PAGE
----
Following the recent fatal Tesla Model S crash, Germany is working on plans to set laws requiring cars with “Autopilot” to have a “black box” much like that of commercial airplanes. This is the country’s solution to being able to determine fault in an accident. The black box will record when the self-driving system is on or off and when the driver was engaged.
Transport Minister Alexander Dobrindt proposed the legislation, along with rules about drivers’ responsibilities or expectations when using the advancing technology. He believes that drivers will not need to be responsible for paying attention to traffic or steering, but must be seated behind the wheel in order to take over if needed.
Germany’s Daimler has been reported as a top contender in the upcoming wave of autonomous technology. Although the company isn’t in the spotlight now, reports say that its technology and the model for its execution may go unmatched. BMW and VW are also among the top automakers in the world and are housed in Germany. Both are well on the way to unveiling self-driving cars.
It is assumed that the technology that Dondrindt is referring to is, more specifically, high levels of autonomy that we are expected to see around 2020 and beyond. It doesn’t really make sense that governments would be advising people to stop paying attention and not drive, in cars like the current semi-autonomous Tesla Model S, especially under the circumstances that have fueled this topic.
Many considerations will come of these type of laws, much like that of Apple’s recent battle with the FBI. The black boxes will contain large amounts of encrypted data, as hacking concerns are very real today. When an incident occurs, the data will need to be released to courts to make determinations.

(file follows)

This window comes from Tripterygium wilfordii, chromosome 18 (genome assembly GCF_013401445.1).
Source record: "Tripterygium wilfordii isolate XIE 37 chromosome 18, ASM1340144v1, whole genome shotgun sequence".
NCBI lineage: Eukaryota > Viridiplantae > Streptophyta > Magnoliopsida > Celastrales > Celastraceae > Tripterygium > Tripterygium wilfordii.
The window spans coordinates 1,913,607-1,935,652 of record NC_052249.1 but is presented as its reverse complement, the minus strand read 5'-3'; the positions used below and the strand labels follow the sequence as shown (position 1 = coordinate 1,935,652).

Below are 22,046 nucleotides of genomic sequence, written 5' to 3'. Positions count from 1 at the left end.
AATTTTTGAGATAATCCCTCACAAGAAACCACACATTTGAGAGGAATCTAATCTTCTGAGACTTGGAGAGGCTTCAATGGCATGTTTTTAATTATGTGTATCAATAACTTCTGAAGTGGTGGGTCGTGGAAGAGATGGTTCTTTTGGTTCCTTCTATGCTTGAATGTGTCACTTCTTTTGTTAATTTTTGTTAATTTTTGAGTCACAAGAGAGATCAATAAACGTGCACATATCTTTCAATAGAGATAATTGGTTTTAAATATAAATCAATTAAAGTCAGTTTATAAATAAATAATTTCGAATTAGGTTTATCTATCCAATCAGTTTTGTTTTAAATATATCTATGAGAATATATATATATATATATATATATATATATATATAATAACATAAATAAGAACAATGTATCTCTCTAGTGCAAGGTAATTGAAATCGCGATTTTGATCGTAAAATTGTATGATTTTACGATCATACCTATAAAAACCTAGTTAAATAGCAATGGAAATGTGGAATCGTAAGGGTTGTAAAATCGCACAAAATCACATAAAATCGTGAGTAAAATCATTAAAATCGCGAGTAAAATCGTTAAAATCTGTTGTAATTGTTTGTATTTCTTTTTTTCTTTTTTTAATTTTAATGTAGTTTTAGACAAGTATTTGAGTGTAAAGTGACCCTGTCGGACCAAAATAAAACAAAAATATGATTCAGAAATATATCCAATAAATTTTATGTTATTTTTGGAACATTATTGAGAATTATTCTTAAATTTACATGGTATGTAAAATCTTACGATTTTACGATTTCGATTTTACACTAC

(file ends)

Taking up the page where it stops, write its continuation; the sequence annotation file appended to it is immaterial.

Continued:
While a simple accident involving one driver and no others may not cause any major obstacles or privacy issues, a multi-car pile up with several injuries or fatalities, could become a black box nightmare. Just think the immense amounts of data to decipher, added to lack of information from those cars that don’t have black boxes, coupled with some being driven and others driving themselves . . . the list could go on and on. Its complexity is difficult to fathom.
What company would want to provide all information to the courts in order to prove that its car was at fault for the entire situation? Will the government have open access to all black boxes at all times? Regardless of the black box data, what amount of fault still comes back to the operator, or the others on the road? Do those with or without black boxes get ruled upon differently?
As Apple has just undergone its iPhone encryption mess with the FBI and had to stand up for itself, its customers, and its promises of privacy and security, it has some experience in such situations. The company is also top on the list when it comes to managing data and keeping information safe. It’s hard to forecast how this will all play out and whether it will be a hindrance or a saving grace to automakers and their customers.